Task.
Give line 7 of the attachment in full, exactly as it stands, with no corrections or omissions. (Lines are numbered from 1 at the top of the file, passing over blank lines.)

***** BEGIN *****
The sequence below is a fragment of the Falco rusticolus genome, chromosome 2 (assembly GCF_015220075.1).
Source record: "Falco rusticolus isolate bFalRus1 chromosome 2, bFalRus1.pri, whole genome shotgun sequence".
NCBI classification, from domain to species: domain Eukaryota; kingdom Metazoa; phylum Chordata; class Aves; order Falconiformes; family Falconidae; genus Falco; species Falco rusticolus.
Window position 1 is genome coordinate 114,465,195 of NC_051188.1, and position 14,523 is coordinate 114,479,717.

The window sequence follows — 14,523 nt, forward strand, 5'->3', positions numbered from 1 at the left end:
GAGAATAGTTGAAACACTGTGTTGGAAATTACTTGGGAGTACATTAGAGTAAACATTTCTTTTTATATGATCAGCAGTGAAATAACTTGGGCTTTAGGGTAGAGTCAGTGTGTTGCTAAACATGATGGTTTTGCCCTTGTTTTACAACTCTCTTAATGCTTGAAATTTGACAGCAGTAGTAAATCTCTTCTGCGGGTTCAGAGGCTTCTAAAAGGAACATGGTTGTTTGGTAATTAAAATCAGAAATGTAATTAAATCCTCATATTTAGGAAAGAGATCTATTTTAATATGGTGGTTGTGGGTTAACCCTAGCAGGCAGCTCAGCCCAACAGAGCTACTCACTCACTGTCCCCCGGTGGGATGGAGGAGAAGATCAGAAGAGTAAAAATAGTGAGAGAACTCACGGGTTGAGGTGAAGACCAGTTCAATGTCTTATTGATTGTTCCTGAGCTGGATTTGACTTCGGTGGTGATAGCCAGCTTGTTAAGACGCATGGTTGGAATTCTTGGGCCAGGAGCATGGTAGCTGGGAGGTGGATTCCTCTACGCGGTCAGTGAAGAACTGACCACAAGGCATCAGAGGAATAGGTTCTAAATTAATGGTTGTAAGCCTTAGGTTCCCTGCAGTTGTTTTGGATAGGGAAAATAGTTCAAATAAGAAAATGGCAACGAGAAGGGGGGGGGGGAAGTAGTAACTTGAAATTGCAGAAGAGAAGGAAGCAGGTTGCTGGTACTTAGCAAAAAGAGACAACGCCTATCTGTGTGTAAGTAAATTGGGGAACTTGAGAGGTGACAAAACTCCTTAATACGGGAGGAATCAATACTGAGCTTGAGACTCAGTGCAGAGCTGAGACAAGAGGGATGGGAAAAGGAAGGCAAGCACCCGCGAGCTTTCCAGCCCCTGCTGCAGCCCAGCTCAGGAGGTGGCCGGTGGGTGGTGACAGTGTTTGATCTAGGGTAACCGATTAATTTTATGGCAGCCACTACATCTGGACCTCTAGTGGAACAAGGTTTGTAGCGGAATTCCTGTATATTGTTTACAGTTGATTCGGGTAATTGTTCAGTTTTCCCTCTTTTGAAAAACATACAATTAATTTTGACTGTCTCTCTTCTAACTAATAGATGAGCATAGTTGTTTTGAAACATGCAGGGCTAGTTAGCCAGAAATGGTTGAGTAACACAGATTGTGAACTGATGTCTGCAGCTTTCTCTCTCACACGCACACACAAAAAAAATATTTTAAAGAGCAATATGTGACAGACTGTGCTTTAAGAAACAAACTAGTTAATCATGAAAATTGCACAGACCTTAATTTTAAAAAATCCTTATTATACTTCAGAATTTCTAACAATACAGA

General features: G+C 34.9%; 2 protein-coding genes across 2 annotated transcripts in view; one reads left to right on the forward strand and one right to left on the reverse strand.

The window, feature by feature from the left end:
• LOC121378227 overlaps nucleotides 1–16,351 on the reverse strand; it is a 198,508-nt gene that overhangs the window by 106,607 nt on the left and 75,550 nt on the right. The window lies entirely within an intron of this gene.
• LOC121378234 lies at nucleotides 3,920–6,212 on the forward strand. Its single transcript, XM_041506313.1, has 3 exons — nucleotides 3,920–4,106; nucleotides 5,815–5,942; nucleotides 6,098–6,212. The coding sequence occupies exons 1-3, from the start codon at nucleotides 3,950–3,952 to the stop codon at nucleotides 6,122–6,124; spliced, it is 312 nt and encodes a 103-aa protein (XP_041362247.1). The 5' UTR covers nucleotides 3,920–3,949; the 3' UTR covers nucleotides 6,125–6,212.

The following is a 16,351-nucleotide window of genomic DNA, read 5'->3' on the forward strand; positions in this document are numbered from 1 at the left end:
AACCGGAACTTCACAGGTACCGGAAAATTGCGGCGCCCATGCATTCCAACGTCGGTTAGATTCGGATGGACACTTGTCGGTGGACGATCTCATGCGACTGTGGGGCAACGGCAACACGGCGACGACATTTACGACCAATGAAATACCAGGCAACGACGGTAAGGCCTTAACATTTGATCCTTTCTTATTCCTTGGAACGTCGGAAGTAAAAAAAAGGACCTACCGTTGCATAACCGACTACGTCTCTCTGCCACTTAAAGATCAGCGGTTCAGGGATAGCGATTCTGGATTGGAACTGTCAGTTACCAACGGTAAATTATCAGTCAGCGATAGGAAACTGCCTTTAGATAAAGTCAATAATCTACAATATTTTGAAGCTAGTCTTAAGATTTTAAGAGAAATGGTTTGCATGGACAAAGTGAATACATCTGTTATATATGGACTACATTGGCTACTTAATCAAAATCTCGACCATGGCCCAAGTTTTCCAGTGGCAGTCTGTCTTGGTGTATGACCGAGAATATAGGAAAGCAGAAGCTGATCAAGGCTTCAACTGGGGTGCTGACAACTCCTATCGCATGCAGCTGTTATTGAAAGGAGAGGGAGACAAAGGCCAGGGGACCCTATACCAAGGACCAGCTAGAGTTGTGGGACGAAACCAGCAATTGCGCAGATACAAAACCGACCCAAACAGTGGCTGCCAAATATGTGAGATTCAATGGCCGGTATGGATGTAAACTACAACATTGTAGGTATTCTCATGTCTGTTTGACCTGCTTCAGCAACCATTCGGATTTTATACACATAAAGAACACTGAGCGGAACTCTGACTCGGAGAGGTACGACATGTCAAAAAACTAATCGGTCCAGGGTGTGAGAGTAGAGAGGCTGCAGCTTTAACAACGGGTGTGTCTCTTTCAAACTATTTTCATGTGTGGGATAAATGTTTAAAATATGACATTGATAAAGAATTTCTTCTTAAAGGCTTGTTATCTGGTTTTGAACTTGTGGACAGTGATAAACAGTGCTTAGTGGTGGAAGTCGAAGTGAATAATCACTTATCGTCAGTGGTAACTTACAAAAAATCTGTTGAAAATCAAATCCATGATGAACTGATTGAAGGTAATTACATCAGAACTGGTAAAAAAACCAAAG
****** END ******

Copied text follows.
General features: G+C 34.9%; 2 protein-coding genes across 2 annotated transcripts in view; one reads left to right on the forward strand and one right to left on the reverse strand.